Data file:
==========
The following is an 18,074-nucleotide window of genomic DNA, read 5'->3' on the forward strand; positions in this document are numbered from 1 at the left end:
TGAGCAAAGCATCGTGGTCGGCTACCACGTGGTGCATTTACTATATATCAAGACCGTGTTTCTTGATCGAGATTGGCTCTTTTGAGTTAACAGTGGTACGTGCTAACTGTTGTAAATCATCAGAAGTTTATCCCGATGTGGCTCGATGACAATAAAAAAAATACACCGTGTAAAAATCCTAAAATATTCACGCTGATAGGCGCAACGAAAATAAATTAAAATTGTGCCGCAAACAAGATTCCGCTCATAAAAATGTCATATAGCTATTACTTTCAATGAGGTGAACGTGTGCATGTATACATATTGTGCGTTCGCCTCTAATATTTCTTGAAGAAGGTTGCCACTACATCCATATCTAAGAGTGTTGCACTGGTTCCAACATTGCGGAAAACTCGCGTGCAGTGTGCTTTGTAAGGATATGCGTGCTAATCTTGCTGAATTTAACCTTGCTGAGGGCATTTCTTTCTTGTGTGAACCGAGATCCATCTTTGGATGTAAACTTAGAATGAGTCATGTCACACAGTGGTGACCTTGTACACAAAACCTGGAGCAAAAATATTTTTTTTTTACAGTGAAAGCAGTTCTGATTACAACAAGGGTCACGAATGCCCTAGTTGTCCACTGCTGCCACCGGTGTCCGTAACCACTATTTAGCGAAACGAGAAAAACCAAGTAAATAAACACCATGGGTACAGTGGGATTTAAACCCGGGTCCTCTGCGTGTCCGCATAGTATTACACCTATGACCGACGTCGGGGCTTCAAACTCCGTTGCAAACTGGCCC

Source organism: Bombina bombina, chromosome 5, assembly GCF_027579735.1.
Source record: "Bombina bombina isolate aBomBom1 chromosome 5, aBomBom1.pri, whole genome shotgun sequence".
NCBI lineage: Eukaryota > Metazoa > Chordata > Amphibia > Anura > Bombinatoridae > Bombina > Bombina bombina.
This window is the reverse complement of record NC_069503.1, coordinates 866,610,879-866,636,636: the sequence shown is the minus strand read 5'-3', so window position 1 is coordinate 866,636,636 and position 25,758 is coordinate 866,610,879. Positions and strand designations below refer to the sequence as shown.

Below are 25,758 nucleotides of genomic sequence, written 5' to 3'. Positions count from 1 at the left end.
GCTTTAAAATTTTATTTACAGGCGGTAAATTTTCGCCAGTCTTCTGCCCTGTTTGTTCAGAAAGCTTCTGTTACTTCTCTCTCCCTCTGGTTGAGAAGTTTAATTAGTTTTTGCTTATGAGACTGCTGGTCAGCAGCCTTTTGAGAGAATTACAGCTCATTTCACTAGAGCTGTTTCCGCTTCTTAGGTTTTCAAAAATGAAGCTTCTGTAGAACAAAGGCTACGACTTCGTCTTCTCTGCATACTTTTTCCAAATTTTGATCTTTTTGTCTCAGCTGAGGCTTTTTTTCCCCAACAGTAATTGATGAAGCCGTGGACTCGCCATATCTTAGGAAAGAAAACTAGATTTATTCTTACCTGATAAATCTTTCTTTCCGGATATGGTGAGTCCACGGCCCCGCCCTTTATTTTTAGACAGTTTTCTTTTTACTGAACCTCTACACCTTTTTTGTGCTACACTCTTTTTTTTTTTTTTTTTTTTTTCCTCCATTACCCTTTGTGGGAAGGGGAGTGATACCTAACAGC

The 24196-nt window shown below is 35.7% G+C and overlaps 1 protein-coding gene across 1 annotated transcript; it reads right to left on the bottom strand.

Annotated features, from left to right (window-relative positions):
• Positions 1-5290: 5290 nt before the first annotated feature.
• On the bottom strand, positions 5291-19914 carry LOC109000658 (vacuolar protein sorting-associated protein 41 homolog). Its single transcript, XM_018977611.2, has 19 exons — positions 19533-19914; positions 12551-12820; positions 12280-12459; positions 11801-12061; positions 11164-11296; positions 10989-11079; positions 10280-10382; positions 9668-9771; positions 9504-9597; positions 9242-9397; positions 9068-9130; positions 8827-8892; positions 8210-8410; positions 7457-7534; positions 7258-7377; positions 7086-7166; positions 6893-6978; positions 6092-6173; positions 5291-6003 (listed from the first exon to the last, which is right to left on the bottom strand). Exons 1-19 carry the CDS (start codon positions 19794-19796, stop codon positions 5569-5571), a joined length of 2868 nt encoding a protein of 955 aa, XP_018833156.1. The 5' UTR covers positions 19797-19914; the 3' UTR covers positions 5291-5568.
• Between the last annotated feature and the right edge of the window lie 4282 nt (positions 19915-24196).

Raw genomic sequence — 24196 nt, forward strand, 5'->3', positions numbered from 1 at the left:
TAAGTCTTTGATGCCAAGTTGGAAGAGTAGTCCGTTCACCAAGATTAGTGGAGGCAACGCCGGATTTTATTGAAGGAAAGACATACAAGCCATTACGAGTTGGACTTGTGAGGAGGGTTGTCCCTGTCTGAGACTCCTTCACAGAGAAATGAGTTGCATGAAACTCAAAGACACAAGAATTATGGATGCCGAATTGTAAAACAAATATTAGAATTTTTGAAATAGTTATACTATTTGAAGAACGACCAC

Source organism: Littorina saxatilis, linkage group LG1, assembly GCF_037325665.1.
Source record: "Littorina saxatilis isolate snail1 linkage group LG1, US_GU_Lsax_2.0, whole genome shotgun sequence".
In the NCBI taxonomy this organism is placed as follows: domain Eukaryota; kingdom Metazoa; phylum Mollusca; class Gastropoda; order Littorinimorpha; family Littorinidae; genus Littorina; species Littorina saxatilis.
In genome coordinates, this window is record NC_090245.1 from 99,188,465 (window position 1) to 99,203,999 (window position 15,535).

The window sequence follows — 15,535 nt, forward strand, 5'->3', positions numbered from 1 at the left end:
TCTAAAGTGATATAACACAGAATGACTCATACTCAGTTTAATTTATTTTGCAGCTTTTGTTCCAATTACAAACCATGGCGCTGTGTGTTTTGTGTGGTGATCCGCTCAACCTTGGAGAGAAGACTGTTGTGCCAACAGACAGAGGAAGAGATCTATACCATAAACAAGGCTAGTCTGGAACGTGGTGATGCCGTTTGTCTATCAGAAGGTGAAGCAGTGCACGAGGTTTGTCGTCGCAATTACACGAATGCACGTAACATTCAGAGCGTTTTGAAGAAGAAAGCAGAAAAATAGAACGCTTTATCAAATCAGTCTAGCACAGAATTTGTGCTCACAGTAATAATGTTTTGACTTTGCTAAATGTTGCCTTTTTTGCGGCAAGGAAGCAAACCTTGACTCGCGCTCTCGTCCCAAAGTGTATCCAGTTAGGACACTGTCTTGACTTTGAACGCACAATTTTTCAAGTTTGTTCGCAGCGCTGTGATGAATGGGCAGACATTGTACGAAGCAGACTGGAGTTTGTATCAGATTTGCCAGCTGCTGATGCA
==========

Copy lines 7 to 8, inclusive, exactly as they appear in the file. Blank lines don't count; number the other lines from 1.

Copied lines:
Below are 25,758 nucleotides of genomic sequence, written 5' to 3'. Positions count from 1 at the left end.
GCTTTAAAATTTTATTTACAGGCGGTAAATTTTCGCCAGTCTTCTGCCCTGTTTGTTCAGAAAGCTTCTGTTACTTCTCTCTCCCTCTGGTTGAGAAGTTTAATTAGTTTTTGCTTATGAGACTGCTGGTCAGCAGCCTTTTGAGAGAATTACAGCTCATTTCACTAGAGCTGTTTCCGCTTCTTAGGTTTTCAAAAATGAAGCTTCTGTAGAACAAAGGCTACGACTTCGTCTTCTCTGCATACTTTTTCCAAATTTTGATCTTTTTGTCTCAGCTGAGGCTTTTTTTCCCCAACAGTAATTGATGAAGCCGTGGACTCGCCATATCTTAGGAAAGAAAACTAGATTTATTCTTACCTGATAAATCTTTCTTTCCGGATATGGTGAGTCCACGGCCCCGCCCTTTATTTTTAGACAGTTTTCTTTTTACTGAACCTCTACACCTTTTTTGTGCTACACTCTTTTTTTTTTTTTTTTTTTTTTCCTCCATTACCCTTTGTGGGAAGGGGAGTGATACCTAACAGC